Friday, March 28, 2008

In a Pearing Hurry!

My creation for AFAM-Pears looked like sludge, though a rather pinky, pretty version, and it held great literary possibilities for my blog. The dramatic sentence that was supposed to be the opening line of this post crumpled and withered under the pressures of the day, and I had reckoned without that great leveler and humbler – the Internet.

The Net seems to beat you to every smart, original thing you wanted to say or write or cook up. If Slush can be something edible, so can sludge, I told myself, thinking it was a sentence with great potential that would develop during the day. Sludge, I thought, was my creation, the name, at least, but Google ‘Sludge Recipe’, and voila, there’s a multitude leaping out at you.

This was intended to be a pear-apple-oats-and more smoothie for breakfast but I was too lazy to reach for the oats, so I cored a pear and an apple and whizzed them in the mixer with four tablespoons of curds/yoghurt and a spoon of honey.

Once I tasted it, I decided it needed more texture and added a few broken walnuts to it. (I didn't whiz it then - the broken walnuts stayed whole, if you know what I mean.)

Then I photographed it for a while.

Then I slurped it up with a spoon.

Sunday, March 23, 2008

Testing My Metal

Idli stand

This is the first time I'm participating in Click, and of the several tens of photographs I clicked for this event, this seemed the best. I cast it in sepia because it's one of the oldest breakfasts I know and the appliances in this photo - the idli stand and the pressure cooker - are hoary old fixtures in most South Indian homes.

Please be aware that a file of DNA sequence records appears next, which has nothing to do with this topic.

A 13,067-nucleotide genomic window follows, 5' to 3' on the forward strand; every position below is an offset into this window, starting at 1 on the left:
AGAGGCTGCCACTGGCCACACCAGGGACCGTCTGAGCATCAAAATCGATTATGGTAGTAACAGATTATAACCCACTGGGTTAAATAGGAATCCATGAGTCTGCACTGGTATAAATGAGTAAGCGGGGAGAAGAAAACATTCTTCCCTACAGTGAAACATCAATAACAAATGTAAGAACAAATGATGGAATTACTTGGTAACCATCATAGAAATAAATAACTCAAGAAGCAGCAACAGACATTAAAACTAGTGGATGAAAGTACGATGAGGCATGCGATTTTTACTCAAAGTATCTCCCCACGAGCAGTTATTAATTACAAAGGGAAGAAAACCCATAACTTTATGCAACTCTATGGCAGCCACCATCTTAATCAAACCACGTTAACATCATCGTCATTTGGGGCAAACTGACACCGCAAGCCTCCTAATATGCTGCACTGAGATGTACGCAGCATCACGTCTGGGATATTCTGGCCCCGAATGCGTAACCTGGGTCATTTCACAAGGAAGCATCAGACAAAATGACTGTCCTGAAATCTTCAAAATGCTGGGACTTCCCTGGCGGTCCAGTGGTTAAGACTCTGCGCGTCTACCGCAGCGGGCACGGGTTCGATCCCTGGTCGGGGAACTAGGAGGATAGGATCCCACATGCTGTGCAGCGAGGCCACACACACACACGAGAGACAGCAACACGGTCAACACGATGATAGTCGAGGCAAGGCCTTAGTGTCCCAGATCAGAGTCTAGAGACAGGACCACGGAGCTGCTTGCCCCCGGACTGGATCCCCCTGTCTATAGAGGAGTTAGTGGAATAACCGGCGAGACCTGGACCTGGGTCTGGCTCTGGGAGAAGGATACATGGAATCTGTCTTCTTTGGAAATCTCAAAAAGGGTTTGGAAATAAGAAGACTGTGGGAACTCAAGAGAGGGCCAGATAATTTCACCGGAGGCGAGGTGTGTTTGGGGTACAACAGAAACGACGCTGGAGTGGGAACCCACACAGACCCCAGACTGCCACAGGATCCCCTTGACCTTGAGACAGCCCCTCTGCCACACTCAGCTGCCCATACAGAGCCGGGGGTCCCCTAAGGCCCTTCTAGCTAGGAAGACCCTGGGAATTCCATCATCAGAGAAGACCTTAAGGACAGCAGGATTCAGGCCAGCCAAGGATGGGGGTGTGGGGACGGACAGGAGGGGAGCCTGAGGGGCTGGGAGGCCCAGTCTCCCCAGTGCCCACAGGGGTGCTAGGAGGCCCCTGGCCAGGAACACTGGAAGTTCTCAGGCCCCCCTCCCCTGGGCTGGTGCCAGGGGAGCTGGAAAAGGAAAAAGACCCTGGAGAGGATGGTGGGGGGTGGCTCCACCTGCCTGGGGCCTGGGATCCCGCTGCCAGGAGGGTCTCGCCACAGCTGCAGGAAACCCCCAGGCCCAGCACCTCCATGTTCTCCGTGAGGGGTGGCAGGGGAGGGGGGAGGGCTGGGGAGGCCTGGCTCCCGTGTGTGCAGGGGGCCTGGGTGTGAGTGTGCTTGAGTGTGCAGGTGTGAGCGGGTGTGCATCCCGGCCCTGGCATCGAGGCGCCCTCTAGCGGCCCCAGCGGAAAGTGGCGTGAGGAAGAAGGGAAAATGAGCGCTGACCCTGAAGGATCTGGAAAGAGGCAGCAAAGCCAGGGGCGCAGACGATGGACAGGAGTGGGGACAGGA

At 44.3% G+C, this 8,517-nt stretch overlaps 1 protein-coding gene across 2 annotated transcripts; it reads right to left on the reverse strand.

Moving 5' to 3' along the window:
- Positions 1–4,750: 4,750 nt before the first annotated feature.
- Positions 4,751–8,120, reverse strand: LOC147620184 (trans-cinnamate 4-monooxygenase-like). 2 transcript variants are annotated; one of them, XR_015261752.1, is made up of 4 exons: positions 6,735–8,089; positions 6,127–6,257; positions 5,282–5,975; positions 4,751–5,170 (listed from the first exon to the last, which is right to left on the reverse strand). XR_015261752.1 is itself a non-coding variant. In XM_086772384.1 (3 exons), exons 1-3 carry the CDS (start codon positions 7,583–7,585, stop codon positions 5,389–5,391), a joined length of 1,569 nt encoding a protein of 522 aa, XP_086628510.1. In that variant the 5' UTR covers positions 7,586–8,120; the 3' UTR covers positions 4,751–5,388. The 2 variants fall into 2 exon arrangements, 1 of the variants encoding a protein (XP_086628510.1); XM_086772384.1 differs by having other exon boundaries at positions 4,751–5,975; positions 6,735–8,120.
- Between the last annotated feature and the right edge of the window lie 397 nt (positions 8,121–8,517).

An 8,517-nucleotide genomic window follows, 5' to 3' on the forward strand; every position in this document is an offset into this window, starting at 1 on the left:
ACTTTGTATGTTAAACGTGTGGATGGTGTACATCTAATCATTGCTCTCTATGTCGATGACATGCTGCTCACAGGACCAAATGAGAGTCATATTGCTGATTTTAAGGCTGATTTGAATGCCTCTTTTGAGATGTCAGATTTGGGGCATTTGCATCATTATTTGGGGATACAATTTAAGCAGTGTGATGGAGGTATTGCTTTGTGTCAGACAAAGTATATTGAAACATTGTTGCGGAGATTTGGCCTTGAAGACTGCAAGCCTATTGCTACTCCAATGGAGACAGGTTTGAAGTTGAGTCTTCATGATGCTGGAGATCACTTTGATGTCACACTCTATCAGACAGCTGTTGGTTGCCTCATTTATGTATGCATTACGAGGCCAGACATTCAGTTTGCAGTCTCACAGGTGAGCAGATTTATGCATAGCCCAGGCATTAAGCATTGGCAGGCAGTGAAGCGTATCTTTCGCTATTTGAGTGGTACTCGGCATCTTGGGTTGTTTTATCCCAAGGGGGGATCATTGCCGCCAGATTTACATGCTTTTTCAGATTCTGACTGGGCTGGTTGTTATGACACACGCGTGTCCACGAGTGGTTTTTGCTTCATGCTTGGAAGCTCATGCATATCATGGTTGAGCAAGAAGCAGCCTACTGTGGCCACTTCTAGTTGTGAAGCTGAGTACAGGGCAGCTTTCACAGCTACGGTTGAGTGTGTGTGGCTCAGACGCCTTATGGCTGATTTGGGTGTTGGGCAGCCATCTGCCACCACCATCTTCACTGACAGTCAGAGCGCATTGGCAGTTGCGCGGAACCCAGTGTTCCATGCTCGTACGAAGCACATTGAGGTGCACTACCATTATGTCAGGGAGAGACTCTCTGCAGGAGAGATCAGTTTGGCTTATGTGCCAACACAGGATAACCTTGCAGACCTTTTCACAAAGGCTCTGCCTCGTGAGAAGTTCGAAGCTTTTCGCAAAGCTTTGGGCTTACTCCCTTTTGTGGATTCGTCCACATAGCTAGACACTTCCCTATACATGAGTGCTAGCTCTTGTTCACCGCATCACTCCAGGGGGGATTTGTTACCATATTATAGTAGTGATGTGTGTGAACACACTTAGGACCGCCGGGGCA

My recipe for idlis is one of the easiest, and fail-proof: Buy the batter from the store, oil the idli stand, fill it with some batter and steam it for about 10-12 minutes in the pressure cooker. Let cool and unmould. :-D

Wednesday, March 19, 2008


This is a trip that I missed. To one of my father's native villages. Dad took these pictures when they all went there for a weekend three months ago.

The last time I went was over ten years ago - we went in a tractor to the estuary, and from there by boat to the sea to immerse my great-grandmother's ashes. A very young cousin, then barely seven, in a brook-no-nonsense voice, stated, "She is dead" (in English, mind you) when somebody sentimentally mentioned my great-grandmother's life in the hereafter, and my grandfather yelled at my uncle who ruminated, as practical as he was fatalistic, that if we drowned, it would have to be at that point in the journey because the sea was the deepest there.

View from the house

Misty morning

Tranquil backyard

Colourful boats

Sunday, March 16, 2008

Pickled Link

Ageing pickle
swirled into batter
Its oil crisping this crepe.

I’ve been whetting Srivalli's curiosity about my entry for her Dosa Mela. Well, this is it!

The batter is plain, good old dosa batter, bought from a store, in my case. The pickle is home-made mango pickle, brought from home last year. Considering that most of my recipes of late have been entries for various events, this follows in that new tradition.

Method: Take a ladleful of batter, place it on the tawa/griddle. Put a spoonful of pickle in the centre and now begin spreading the dosa.

Once you’ve spread it to the extent you like, take a spoonful of oil from the pickle (most traditional pickles are steeped in oil, as photo linked above will show) and drizzle it around the circumference.

Wait till the underside gets crisp and the upper is spongy and cooked. If you like, you can turn over and crisp the other side too! And I didn't find the need to eat it with any accompaniments like chutney or sambar - if I eat a dosa, it's with mango or lime pickle anyway. This is ... uh ... an integrated solution, have I got the jargon right?

For a tutorial on dosa making, see Asha's post here